- Increasing interest rates have dampened demand but land values are holding steady for the time being.
- Western Washington continues to see limited supply of land suitable for agriculture production.
- Supply remains low. While demand is slightly less than a year ago (due to rising interest rates and input/transportation costs), it’s sufficient to support values.
- Rural residential demand remains high due to the increased ability to work remotely. Rising interest rates may impact this market.
- Lands suitable for vineyards and existing vineyard properties remain active with stable to increasing values.
- Small acreage, residential and recreational real estate sales volume has increased over the past two years. Available inventory offered on the open market has decreased. Prices have been stronger for many locales but are dependent on the specific area and property type.
- Interest in high-amenity ranch properties continues to be strong. Several large, high-profile ranches sold in the second half of 2021, two of which were reported to be the highest priced in state history.
- Some major real estate firms report the strongest interest in ranch real estate in over ten years.
- The pandemic continues to drive demand for real estate, particularly small tracts, from out-of-state buyers interested in leaving densely populated cities.
- Despite a relatively cool and wet spring, drought conditions continue throughout the state. Irrigation in many areas, especially in the south and west, will likely be cut back during the growing season.
- Despite volatile commodity prices, agricultural land continues to be in high demand and values remain strong statewide. Increasing input prices may hamper profitability.
- Statewide population is increasing, with farm ground surrounding population centers being developed to accommodate the influx.
- Real estate professionals continue to report strong demand for farm ground with low inventory available. This is especially true in the Treasure Valley.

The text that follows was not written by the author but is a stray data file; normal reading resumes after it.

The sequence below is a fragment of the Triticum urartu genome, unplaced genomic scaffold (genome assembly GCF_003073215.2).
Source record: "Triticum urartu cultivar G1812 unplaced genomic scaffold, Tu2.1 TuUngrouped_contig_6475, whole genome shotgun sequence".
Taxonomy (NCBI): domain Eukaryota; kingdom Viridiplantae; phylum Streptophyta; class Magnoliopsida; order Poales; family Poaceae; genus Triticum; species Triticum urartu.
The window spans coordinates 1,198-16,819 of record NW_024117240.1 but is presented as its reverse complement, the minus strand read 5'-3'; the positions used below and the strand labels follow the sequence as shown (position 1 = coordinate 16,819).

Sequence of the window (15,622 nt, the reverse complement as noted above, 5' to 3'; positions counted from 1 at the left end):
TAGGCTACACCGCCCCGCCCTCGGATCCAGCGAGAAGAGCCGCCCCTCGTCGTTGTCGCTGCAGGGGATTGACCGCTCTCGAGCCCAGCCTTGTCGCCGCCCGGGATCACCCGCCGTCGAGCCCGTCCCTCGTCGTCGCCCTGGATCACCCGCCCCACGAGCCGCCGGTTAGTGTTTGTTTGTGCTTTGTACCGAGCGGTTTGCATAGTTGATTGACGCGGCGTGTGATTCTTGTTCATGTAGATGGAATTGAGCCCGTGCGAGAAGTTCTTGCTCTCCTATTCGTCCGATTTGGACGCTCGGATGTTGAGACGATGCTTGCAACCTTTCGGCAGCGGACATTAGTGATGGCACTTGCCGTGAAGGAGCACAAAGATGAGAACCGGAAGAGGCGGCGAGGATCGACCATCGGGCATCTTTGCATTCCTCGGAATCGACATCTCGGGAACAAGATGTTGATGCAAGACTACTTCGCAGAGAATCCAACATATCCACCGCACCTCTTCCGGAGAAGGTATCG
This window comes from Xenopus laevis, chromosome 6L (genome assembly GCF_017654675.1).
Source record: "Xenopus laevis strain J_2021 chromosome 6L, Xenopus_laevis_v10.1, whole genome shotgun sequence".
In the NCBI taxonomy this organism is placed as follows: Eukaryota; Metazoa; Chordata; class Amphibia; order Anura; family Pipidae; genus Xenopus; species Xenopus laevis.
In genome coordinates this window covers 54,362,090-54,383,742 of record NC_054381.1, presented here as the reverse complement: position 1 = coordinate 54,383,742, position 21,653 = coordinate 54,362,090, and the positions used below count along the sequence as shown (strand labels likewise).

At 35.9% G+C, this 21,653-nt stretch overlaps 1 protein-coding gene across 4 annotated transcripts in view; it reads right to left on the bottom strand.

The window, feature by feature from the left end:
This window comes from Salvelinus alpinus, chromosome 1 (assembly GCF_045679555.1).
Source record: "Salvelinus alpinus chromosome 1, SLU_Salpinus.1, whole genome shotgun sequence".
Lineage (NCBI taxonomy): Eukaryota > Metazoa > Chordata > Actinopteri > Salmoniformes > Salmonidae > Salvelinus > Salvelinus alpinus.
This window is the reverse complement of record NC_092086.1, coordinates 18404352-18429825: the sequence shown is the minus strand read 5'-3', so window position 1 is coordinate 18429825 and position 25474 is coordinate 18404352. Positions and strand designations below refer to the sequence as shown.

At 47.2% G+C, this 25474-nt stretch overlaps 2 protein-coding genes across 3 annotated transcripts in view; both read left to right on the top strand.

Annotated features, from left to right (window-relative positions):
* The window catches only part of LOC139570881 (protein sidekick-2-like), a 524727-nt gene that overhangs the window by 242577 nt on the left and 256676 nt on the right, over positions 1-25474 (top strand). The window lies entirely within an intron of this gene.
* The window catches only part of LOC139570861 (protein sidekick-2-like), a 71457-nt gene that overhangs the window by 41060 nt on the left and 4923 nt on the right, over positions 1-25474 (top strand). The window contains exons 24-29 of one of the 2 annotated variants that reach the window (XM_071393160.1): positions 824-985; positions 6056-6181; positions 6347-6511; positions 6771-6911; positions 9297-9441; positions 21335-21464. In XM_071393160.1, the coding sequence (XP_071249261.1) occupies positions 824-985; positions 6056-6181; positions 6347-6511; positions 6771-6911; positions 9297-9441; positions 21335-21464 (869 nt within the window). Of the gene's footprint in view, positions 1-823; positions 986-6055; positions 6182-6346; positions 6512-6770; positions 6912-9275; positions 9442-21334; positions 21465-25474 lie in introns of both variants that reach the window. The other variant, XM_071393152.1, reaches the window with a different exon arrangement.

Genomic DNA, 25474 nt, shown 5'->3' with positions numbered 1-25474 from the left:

- Idaho continues to make the national news as one of the most unaffordable housing markets due to high demand and low supply. Out of state buyers often have purchasing power that local residents do not.
Share your feedback! Click Here to complete a two-minute survey about this Snapshot.
About Northwest FCS Appraisal Services
Northwest FCS appraisers provide appraisal services on rural properties throughout the Northwest. The Appraisal Services team continually researches sales and tracks market data throughout Idaho, Montana, Oregon and Washington. They compile the market data and analyze it using a central database.
This report provides a high-level look at trends and market characteristics and does not provide detail for specific areas or land types. The report should not be used to identify a value for a specific property. This information is limited only to an analysis of trends in identified land values within the geographic area served by Northwest FCS.
For more information or to share your thoughts and opinions, contact the Business Management Center at 866.552.9193 or email@example.com.
To receive email notifications about Northwest and global agricultural and economic perspectives, trends, programs, events, webinars and articles, visit www.northwestfcs.com/subscribe or contact the Business Management Center.